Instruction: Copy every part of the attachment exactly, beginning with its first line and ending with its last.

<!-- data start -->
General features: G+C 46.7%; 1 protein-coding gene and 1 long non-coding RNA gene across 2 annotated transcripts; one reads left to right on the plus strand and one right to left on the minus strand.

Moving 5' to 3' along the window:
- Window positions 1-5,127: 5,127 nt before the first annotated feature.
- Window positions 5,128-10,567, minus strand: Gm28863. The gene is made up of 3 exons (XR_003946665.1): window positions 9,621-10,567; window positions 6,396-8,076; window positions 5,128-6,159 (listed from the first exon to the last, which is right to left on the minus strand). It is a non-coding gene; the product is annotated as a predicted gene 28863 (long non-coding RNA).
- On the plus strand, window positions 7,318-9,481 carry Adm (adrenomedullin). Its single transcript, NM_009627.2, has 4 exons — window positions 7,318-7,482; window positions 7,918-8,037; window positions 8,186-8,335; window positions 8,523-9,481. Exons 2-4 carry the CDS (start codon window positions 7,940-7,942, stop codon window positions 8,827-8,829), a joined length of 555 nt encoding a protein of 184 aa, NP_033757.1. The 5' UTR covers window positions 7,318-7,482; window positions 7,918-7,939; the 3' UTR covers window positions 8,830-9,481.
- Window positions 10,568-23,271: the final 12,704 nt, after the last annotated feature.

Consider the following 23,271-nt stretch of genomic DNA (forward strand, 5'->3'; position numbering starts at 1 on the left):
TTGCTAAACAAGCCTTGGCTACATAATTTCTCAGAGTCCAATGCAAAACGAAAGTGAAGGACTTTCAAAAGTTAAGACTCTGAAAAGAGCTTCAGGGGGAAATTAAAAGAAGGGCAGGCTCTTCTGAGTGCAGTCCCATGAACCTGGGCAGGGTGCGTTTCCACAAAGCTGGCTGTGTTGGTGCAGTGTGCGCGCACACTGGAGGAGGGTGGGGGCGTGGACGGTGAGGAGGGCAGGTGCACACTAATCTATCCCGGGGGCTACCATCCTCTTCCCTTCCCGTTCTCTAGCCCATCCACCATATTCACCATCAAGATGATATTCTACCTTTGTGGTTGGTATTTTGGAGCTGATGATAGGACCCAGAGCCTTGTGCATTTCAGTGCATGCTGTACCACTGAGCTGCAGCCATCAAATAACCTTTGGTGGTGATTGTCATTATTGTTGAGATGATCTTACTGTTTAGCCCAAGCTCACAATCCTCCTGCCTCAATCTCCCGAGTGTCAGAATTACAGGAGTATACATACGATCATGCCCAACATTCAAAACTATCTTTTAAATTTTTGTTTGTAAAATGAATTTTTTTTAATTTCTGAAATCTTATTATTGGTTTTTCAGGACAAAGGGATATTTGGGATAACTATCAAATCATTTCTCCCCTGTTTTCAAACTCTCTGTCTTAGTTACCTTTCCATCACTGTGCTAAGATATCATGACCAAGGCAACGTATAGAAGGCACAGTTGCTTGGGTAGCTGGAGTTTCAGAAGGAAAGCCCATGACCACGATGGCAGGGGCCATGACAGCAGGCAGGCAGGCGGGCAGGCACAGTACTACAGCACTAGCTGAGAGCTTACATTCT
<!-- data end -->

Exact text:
General features: G+C 46.7%; 1 protein-coding gene and 1 long non-coding RNA gene across 2 annotated transcripts; one reads left to right on the plus strand and one right to left on the minus strand.

Moving 5' to 3' along the window:
- Window positions 1-5,127: 5,127 nt before the first annotated feature.
- Window positions 5,128-10,567, minus strand: Gm28863. The gene is made up of 3 exons (XR_003946665.1): window positions 9,621-10,567; window positions 6,396-8,076; window positions 5,128-6,159 (listed from the first exon to the last, which is right to left on the minus strand). It is a non-coding gene; the product is annotated as a predicted gene 28863 (long non-coding RNA).
- On the plus strand, window positions 7,318-9,481 carry Adm (adrenomedullin). Its single transcript, NM_009627.2, has 4 exons — window positions 7,318-7,482; window positions 7,918-8,037; window positions 8,186-8,335; window positions 8,523-9,481. Exons 2-4 carry the CDS (start codon window positions 7,940-7,942, stop codon window positions 8,827-8,829), a joined length of 555 nt encoding a protein of 184 aa, NP_033757.1. The 5' UTR covers window positions 7,318-7,482; window positions 7,918-7,939; the 3' UTR covers window positions 8,830-9,481.
- Window positions 10,568-23,271: the final 12,704 nt, after the last annotated feature.

Consider the following 23,271-nt stretch of genomic DNA (forward strand, 5'->3'; position numbering starts at 1 on the left):
TTGCTAAACAAGCCTTGGCTACATAATTTCTCAGAGTCCAATGCAAAACGAAAGTGAAGGACTTTCAAAAGTTAAGACTCTGAAAAGAGCTTCAGGGGGAAATTAAAAGAAGGGCAGGCTCTTCTGAGTGCAGTCCCATGAACCTGGGCAGGGTGCGTTTCCACAAAGCTGGCTGTGTTGGTGCAGTGTGCGCGCACACTGGAGGAGGGTGGGGGCGTGGACGGTGAGGAGGGCAGGTGCACACTAATCTATCCCGGGGGCTACCATCCTCTTCCCTTCCCGTTCTCTAGCCCATCCACCATATTCACCATCAAGATGATATTCTACCTTTGTGGTTGGTATTTTGGAGCTGATGATAGGACCCAGAGCCTTGTGCATTTCAGTGCATGCTGTACCACTGAGCTGCAGCCATCAAATAACCTTTGGTGGTGATTGTCATTATTGTTGAGATGATCTTACTGTTTAGCCCAAGCTCACAATCCTCCTGCCTCAATCTCCCGAGTGTCAGAATTACAGGAGTATACATACGATCATGCCCAACATTCAAAACTATCTTTTAAATTTTTGTTTGTAAAATGAATTTTTTTTAATTTCTGAAATCTTATTATTGGTTTTTCAGGACAAAGGGATATTTGGGATAACTATCAAATCATTTCTCCCCTGTTTTCAAACTCTCTGTCTTAGTTACCTTTCCATCACTGTGCTAAGATATCATGACCAAGGCAACGTATAGAAGGCACAGTTGCTTGGGTAGCTGGAGTTTCAGAAGGAAAGCCCATGACCACGATGGCAGGGGCCATGACAGCAGGCAGGCAGGCGGGCAGGCACAGTACTACAGCACTAGCTGAGAGCTTACATTCT